Echinoidea | Echinoida | Echinometridae
Common names | Synonyms | CoL | ITIS | WoRMS
Collin, R., M.C. DÃaz, J. Norenburg, R.M. Rocha, J.A. SÃ¡nchez, M. Schulze, A. Schwartz and A. ValdÃ©s. 2005. (Ref. 415)
Size / Weight / Age
Reef-associated; depth range 0 - 40 m (Ref. 83942)
Climate / Range
Western Central Atlantic: USA to the West Indies.
Countries | FAO areas | Ecosystems | Occurrences | Introductions
It was proposed that this species played an important role in the transformation of the coral community in reefs of Rhomboidal Cays, Belize. It used to be dominated by Acropora cervicornis, but was transformed to be dominated by Agaricia tenuifolia due to the herbivory of this species. It resulted to promoting the settlement and growth of Agaricia in the area (Ref. 86570). This is an intertidal species found in coral reefs and rocky bottoms (Ref. 83942). It inhabits reef areas (Ref. 415), particularly on beds of Agaricia (Ref. 86574). This species shelters beneath rubble in turbulent reef habitats and takes exposed positions at the cays (Ref. 86570). Members of the class Echinoidea are gonochoric. Fertilization is external. Brooding is common, eggs are held either on the peristome, around the periproct or deep into the concavities on the petaloids. Life cycle: Embryos develop into planktotrophic larvae (echinoplateus) and live for several months before they sink to the bottom using their tube feet to adhere on the ground where they metamorphose into young urchins (Ref. 833).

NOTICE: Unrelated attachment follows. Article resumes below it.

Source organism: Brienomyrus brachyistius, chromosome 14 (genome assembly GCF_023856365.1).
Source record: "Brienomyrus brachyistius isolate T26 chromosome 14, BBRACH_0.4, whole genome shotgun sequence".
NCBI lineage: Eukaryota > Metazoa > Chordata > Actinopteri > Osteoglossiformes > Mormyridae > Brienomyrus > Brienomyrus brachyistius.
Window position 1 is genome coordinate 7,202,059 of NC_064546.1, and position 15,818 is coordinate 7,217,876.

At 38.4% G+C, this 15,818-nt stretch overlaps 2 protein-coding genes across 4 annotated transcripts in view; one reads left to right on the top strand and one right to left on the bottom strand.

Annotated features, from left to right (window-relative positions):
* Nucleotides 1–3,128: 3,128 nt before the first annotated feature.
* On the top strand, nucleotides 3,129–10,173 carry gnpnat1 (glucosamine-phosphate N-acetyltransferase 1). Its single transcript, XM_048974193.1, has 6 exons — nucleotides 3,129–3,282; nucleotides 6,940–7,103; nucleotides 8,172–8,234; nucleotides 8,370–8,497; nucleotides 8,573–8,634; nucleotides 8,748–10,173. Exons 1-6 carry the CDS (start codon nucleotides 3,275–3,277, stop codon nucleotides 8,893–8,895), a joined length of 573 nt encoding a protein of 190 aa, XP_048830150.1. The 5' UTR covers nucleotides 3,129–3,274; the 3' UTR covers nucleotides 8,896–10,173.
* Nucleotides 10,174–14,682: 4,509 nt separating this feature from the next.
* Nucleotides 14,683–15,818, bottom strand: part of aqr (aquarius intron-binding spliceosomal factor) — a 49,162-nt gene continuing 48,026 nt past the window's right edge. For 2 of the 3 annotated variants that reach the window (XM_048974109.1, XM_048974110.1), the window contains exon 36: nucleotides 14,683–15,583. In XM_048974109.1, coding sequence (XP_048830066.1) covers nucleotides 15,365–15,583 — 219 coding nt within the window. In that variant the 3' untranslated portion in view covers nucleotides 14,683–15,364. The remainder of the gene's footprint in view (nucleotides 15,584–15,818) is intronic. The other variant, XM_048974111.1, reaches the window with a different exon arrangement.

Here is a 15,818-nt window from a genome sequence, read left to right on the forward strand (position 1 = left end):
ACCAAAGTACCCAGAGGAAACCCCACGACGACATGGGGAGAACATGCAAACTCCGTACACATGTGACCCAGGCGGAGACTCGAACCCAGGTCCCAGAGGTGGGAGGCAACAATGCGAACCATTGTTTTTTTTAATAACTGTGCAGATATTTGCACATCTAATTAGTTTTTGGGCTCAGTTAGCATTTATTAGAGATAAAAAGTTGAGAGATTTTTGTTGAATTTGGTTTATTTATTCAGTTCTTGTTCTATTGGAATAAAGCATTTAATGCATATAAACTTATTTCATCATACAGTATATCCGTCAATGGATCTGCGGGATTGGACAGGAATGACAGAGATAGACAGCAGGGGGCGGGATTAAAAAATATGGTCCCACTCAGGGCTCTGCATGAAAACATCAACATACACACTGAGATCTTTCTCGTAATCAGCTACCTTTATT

IUCN Red List Status (Ref. 114614)
CITES status (Ref. 94142)
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Estimation of some characteristics with mathematical models